Maine following path to organic dairy farms – The Portland Press Herald / Maine Sunday Telegram

By Tom Bell, Staff Writer | June 28, 2015

Rebecca Brown, 36, the dairy training program director at Wolfe’s Neck Farm in Freeport, works with apprentice Robin Kerber, 25, of Freeport, to adjust the halter of a dairy cow named Media, Wednesday June 24, Souza/Staff Photographer

WHITEFIELD — A national shortage of organic milk – the result of changing American diets – is fueling interest in Maine among dairy processors eager to increase supplies and meet growing demand.

As many dairy farms in the West struggle under drought conditions that have dried up pasturelands, Maine is seen as promising territory. Its abundance of water and land gives the state an advantage because organic dairy cows spend much of their lives outdoors, grazing in grass pastures.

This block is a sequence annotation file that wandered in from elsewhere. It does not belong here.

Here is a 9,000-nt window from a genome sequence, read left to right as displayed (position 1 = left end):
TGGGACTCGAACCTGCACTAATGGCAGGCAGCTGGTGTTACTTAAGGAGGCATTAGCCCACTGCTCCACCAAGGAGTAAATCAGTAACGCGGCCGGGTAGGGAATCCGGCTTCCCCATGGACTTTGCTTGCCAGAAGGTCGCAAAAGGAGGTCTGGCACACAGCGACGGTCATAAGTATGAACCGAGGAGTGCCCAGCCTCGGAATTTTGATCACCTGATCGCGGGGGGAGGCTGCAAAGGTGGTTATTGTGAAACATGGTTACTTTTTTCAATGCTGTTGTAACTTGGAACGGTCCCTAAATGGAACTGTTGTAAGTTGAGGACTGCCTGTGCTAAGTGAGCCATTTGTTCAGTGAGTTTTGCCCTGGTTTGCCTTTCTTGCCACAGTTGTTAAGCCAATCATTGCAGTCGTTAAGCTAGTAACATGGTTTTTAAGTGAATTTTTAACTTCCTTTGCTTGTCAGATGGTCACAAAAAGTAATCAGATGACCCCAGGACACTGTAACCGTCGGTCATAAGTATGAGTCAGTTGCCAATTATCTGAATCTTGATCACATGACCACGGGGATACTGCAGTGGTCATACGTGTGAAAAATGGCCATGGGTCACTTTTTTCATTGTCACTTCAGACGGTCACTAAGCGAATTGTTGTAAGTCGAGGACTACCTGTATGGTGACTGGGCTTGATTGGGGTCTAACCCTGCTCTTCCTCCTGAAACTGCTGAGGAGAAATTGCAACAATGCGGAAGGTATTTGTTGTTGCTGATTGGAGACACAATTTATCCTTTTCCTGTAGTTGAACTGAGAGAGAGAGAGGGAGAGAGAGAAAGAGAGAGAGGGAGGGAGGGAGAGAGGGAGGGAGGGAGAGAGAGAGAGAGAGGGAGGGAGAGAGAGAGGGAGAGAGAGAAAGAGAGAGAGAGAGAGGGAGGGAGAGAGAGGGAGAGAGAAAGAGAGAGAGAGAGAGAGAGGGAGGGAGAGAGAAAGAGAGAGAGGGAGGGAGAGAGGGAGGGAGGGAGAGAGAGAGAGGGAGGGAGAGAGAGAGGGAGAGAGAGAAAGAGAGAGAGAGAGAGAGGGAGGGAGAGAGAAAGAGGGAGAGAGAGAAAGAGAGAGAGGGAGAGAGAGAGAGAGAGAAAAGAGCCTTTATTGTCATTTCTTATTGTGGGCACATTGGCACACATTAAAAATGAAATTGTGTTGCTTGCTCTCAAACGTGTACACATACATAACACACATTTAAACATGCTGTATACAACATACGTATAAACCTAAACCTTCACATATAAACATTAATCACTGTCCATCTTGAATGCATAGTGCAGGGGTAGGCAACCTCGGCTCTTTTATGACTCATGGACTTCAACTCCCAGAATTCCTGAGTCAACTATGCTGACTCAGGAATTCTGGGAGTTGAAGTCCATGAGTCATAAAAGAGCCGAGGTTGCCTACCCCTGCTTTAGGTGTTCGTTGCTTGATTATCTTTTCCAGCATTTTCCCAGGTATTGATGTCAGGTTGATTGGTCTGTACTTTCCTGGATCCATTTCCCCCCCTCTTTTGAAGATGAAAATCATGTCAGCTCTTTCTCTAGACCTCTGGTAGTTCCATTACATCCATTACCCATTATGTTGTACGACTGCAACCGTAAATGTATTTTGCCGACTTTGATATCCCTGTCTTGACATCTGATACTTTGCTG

Steve Getz, who manages the milk supply in most of New England for Organic Valley, sees Maine’s potential whenever he drives through the state.

“You go past field after field after field of grasslands,” he said. “Let’s put the land to use.”

He’s not the only one thinking that way.

Wisconsin-based Organic Valley and New Hampshire-based yogurt-maker Stonyfield Farm are running campaigns in Maine to persuade conventional dairy farmers to switch to organic farming methods and to help new farmers start organic dairy farms. More than a dozen farms have already made the switch or started the process in the past year.

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Source: Maine following path to organic dairy farms – The Portland Press Herald / Maine Sunday Telegram

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